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Arbuscular mycorrhizal (AM) fungi are integral components of grasslands because most plants are associated with interconnected networks of AM hyphae. Mycor-rhizae generally facilitate plant uptake of nutrients from the soil. However, mycorrhizal associations are known to vary in their mutualistic function, and there is currently no metric that links AM(More)
Despite the fact that arbuscular mycorrhizal (AM) associations are among the most ancient, abundant and important symbioses in terrestrial ecosystems, there are currently few unifying theories that can be used to help understand the factors that control their structure and function. This review explores how a stoichiometric perspective facilitates(More)
It has been noted previously that nutrient-stressed plants generally release more soluble carbohydrate in root exudates and consequently support more mycorrhizae than plants supplied with ample nutrients. Fertilization may select strains of vesicular-arbuscular mycorrhizal (VAM) fungi that are inferior mutualists if the same characteristics that make a VAM(More)
Ecology Letters (2010) 13: 394-407 Abstract Mycorrhizal fungi influence plant growth, local biodiversity and ecosystem function. Effects of the symbiosis on plants span the continuum from mutualism to parasitism. We sought to understand this variation in symbiotic function using meta-analysis with information theory-based model selection to assess the(More)
Traditional approaches to the study of food webs emphasize the transfer of local primary productivity in the form of living plant organic matter across trophic levels. However, dead organic matter, or detritus, a common feature of most ecosystems plays a frequently overlooked role as a dynamic heterogeneous resource and habitat for many species. We develop(More)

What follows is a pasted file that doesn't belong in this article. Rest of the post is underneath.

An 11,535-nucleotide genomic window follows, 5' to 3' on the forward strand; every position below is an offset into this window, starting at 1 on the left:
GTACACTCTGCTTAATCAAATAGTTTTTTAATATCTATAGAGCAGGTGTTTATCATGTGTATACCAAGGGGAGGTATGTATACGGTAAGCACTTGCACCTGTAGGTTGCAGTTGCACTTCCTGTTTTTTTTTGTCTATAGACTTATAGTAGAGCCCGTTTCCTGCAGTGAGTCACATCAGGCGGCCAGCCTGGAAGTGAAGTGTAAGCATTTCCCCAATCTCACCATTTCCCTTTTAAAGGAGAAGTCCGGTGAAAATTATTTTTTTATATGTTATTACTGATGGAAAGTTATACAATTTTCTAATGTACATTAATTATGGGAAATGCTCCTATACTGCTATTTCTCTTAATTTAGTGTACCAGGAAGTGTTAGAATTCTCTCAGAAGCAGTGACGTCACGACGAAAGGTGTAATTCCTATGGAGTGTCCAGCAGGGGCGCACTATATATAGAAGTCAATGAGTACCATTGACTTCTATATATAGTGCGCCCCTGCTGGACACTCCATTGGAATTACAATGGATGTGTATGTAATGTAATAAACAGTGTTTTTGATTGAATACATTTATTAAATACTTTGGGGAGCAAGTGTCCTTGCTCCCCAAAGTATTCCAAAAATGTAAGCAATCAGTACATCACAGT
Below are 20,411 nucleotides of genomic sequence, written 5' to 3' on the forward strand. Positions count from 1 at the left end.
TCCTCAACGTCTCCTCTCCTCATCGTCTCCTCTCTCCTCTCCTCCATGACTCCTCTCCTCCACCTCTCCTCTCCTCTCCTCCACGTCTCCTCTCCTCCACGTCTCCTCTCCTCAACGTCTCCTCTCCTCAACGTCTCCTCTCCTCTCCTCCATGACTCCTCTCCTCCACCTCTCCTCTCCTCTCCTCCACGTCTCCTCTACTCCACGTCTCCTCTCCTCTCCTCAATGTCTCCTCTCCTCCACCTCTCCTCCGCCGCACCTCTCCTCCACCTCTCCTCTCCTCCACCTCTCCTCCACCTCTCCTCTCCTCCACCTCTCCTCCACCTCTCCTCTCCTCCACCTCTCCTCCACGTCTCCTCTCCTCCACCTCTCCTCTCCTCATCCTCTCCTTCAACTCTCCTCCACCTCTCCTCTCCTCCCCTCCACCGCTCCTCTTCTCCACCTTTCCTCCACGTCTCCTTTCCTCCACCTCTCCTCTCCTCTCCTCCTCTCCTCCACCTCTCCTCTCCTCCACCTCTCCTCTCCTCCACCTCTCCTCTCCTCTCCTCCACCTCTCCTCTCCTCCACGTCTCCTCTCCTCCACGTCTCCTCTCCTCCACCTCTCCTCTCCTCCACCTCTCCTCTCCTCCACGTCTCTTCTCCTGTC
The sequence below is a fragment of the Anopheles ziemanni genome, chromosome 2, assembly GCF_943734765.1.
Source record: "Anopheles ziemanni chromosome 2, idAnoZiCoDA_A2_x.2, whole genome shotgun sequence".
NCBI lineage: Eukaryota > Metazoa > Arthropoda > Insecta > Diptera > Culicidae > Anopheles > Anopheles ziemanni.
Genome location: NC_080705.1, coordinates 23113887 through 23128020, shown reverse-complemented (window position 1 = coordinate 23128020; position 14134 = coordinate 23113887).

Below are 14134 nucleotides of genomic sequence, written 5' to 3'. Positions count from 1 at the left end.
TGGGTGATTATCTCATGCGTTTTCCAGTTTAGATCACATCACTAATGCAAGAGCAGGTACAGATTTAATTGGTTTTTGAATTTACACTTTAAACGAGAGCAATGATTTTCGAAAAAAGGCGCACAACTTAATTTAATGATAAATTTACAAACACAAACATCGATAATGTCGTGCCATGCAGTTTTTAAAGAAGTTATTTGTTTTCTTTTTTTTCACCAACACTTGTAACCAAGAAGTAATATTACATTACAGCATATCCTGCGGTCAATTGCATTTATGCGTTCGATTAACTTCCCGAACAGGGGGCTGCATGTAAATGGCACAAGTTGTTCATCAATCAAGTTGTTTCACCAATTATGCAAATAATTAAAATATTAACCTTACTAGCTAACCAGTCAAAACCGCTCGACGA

Mycorrhizal phenotypes arise from interactions among plant and fungal genotypes and the environment. Differences in the stoichiometry and uptake capacity of fungi and plants make arbuscular mycorrhizal (AM) fungi inherently more nitrogen (N) limited and less phosphorus (P) limited than their host plants. Mutualistic phenotypes are most likely in P-limited(More)
The species composition of vesicular-arbuscular mycorrhizal (VAM) fungal communities changed during secondary succession of abandoned fields based on a field to forest chronosequence. Twenty-five VAM fungal species were identified. Seven species were clearly early successional and five species were clearly late successional. The total number of VAM fungal(More)
We examined plant community responses to interactions between arbuscular mycor-rhizal (AM) fungi and availability of atmospheric CO 2 and soil N. Communities of 14 plant species were grown in mesocosms containing living or killed AM fungal inoculum, ambient or elevated atmospheric CO 2 and low or enriched soil N. After one growing season, significantly(More)
Symbioses may be important mechanisms of plant adaptation to their environment. We conducted a reciprocal inoculation experiment to test the hypothesis that soil fertility is a key driver of local adaptation in arbuscular mycorrhizal (AM) symbioses. Ecotypes of Andropogon gerardii from phosphorus-limited and nitrogen-limited grasslands were grown with all(More)
Wildfires and alien grass invasion threaten dry tropical forests throughout Central America. Efforts to preserve and restore these forests will require a better understanding of how conversion to grassland changes key belowground processes and organisms such as soil organic matter, nutrient cycling, and mycorrhizae. We studied forest, edge, and grassland(More)